As mammalian cells go through the cell cycle they replicate their chromosomes during S-phase. Successful replication requires not only replication of DNA but also the synthesis of large amounts of histone proteins to package the newly replicated DNA into chromatin. The histone mRNAs are a unique class of mRNAs and are the only mRNAs that lack a polyA tail. They end instead in a conserved stemloop which is the major cis- element responsible for coordinate regulation of histone mRNAs are the posttranscriptional level. Biosynthesis of histone mRNAs requires a single processing reaction, cleavage of the pre-mRNA to form the mature mRNA. This reaction is regulated during the cell cycle, as is the stability of histone mRNA. We propose to identify the factor(s) directly involved in cleavage of histone pre-mRNA, by purifying the processing complex and to also identify which of these factors that are involved in regulating this process. Histone mRNAs are rapidly degraded when DNA replication is inhibited. We will determine the pathway of histone mRNA degradation and the factors involved in initiating and regulating the degradation of histone mRNAs. Finally we will elucidate the signal transduction pathways that transmit the information that DNA replication has ceased in the nucleus to degradation of the histone mRNA in the cytoplasm. Laymans description: Histone proteins are the proteins complexed with DNA in the chromosomes. Proper chromosome replication requires synthesis of both DNA and histones, and these two processes are tightly coupled. We will determine the factors critical for both histone mRNA synthesis and degradation, and novel factors provide potential new chemotherapy targets, as well as helping us to understand the control of cell growth.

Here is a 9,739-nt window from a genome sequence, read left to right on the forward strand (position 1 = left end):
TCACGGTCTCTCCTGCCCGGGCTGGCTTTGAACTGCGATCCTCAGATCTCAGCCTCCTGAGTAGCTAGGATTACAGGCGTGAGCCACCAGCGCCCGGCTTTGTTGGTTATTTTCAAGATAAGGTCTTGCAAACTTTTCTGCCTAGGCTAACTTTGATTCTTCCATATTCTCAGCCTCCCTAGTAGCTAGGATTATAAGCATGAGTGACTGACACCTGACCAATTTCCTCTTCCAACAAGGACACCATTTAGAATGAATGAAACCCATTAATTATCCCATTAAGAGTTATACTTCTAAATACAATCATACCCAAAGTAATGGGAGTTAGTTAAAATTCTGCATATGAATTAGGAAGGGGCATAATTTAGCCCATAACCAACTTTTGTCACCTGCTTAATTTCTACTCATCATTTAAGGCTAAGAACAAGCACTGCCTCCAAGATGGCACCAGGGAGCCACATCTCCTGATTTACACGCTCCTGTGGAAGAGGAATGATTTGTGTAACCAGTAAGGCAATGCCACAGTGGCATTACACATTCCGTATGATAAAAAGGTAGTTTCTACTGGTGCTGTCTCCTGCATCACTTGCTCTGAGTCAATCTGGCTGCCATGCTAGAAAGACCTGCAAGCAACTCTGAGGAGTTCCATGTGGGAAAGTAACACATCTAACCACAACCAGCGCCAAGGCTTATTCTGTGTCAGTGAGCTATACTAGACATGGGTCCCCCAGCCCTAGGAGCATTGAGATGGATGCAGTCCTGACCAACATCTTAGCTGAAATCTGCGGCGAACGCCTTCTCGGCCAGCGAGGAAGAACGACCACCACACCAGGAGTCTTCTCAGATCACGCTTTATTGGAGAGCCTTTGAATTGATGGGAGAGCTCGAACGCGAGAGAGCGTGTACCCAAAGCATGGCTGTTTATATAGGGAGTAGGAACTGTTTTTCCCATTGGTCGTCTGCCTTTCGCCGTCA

National Institute of Health (NIH)
National Institute of General Medical Sciences (NIGMS)
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Molecular Genetics B Study Section (MGB)
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Bender, Michael T
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University of North Carolina Chapel Hill
Schools of Medicine
Chapel Hill
United States
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